The selloff in equities will reach a bottom once the Federal Reserve signals the end of tightening, which may not happen until recession is apparent, according to Goldman Sachs Group Inc. 

“It may be necessary for the market to become more confident than it is that financial conditions tightening has been sufficient and that the Fed has delivered and signaled enough tightening,” Goldman’s strategist Vickie Chang wrote in a note. “Monetary policy has historically stopped tightening about three months before equities bottom, and shifted to easing about two months afterwards.”

US equities have slumped this year amid investor concerns that the Fed will plunge the economy into a recession with its active monetary tightening amid soaring inflation. The S&P 500 flirted with a bear market on Friday, while the Nasdaq 100 is down more than 25 per cent in 2022 as frothy technology shares have led the selloff on worries about higher rates curbing future earnings growth. 

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“A shift to Fed easing is unlikely without a clear move into recession, but -- as in late 2018 -- a clear signal that tightening risks are receding may be sufficient,” said Chang. 

The Fed raised interest rates by 50 basis points earlier this month -- to a target range of 0.75 per cent to 1 per cent -- and Chair Jerome Powell has signaled it was on track to make similar-sized moves at its meetings in June and July. 

Investors are looking ahead to this week’s minutes of the most recent Fed rate-setting meeting to gain insight into the US central bank’s tightening path. Fed Bank of Kansas City President Esther George said she expects the central bank to raise interest rates to 2 per cent by August, with the further course of tightening being guided by how surging inflation cools off.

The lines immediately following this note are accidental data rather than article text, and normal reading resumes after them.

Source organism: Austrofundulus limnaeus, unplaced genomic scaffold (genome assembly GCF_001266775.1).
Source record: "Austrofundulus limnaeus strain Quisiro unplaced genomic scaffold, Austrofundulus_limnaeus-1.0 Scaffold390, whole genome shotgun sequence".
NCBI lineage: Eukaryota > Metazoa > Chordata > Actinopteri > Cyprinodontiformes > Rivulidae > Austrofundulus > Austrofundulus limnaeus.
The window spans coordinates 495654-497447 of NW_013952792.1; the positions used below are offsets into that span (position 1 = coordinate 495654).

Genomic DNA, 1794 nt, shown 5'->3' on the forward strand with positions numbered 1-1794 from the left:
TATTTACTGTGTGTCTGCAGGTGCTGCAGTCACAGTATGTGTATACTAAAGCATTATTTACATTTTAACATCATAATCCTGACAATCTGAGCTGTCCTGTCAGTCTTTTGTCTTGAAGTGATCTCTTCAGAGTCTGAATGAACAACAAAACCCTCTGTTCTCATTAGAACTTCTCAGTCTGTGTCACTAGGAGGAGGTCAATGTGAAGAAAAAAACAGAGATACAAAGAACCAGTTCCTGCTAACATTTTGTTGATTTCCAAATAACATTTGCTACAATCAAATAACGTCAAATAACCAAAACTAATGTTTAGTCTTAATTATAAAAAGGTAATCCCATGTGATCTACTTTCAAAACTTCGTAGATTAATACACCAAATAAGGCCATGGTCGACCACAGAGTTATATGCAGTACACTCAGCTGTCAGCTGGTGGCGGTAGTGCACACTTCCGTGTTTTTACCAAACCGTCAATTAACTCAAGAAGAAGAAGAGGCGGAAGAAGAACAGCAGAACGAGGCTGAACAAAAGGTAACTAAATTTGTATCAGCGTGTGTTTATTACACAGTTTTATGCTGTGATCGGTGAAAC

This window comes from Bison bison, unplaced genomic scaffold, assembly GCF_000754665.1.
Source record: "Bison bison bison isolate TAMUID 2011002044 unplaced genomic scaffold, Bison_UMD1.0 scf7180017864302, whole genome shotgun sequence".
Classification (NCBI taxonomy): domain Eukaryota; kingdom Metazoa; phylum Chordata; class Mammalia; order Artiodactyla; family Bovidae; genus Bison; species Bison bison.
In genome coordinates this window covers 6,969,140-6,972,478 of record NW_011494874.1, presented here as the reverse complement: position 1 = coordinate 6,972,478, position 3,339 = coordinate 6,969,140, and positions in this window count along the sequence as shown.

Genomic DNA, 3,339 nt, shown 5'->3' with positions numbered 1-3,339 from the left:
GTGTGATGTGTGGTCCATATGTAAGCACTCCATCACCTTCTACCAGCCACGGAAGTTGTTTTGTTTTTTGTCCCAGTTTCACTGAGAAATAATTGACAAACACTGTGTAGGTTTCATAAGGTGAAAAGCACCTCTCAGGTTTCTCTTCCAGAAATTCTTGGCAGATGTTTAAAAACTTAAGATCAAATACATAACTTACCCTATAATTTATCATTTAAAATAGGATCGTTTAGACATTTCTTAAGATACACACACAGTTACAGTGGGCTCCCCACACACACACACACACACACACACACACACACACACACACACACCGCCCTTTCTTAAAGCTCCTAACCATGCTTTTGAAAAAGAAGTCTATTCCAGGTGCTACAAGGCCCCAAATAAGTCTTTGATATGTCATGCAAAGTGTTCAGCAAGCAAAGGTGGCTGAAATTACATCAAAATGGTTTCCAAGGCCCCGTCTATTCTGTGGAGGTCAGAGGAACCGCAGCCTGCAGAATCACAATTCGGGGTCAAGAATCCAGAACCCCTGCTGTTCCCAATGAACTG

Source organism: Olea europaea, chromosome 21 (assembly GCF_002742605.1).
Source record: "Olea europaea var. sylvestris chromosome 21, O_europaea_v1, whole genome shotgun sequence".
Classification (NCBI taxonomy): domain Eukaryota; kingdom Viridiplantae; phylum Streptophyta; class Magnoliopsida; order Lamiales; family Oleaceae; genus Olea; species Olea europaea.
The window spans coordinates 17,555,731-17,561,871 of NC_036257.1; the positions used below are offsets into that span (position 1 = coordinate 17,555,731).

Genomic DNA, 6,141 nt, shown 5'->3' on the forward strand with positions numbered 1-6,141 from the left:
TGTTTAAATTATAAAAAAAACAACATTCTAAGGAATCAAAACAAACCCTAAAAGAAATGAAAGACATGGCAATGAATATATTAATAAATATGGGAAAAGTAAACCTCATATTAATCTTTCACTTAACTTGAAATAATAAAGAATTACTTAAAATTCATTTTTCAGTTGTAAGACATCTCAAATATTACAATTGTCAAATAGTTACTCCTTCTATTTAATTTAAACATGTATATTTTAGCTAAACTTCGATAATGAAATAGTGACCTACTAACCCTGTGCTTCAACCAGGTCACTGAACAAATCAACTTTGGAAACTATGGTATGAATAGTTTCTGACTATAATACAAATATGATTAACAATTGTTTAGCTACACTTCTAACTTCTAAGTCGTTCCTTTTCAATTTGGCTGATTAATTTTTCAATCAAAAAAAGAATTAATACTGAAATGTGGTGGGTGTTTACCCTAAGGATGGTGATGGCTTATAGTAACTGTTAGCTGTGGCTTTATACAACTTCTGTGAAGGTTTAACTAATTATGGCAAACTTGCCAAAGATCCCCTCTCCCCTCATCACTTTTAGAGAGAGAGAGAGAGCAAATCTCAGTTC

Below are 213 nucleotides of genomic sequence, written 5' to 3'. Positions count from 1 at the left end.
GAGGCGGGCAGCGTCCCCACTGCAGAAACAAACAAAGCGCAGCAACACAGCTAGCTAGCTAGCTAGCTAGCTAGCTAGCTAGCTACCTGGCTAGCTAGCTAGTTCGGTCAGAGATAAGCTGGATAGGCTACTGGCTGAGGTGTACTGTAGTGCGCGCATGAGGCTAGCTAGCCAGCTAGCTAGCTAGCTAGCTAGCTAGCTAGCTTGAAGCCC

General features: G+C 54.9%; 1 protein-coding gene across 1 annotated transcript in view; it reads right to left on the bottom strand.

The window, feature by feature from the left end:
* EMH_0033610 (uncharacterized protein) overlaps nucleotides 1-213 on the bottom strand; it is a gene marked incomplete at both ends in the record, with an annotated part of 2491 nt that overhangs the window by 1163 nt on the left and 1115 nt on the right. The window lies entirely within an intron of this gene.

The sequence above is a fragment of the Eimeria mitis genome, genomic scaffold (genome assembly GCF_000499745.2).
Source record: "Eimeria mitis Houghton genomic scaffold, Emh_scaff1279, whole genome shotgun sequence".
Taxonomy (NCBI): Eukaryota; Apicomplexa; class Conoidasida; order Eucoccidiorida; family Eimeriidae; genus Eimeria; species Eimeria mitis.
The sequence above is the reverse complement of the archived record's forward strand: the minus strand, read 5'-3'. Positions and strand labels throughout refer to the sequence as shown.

In the past, such monetary tightening-fueled stock market corrections have tended to bottom when the Fed pivoted toward easing, regardless of a trough in economic activity as investors bet that activity will rise anyways thanks to rate cuts, according to Goldman. Chang said this time equities investors are unlikely to get a clear signal from the Fed about a policy shift until there’s solid evidence of moderating growth and cooling prices. 

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“Using history as a guide, in order for equities to come off their recent lows (and stop declining), this kind of monetary-tightening induced contraction is most likely to end when the Fed itself shifts,” Chang said. “It may be that the market needs to see signs of the inflation deceleration that our US economists expect in the second half of the year in order to see sustained relief.”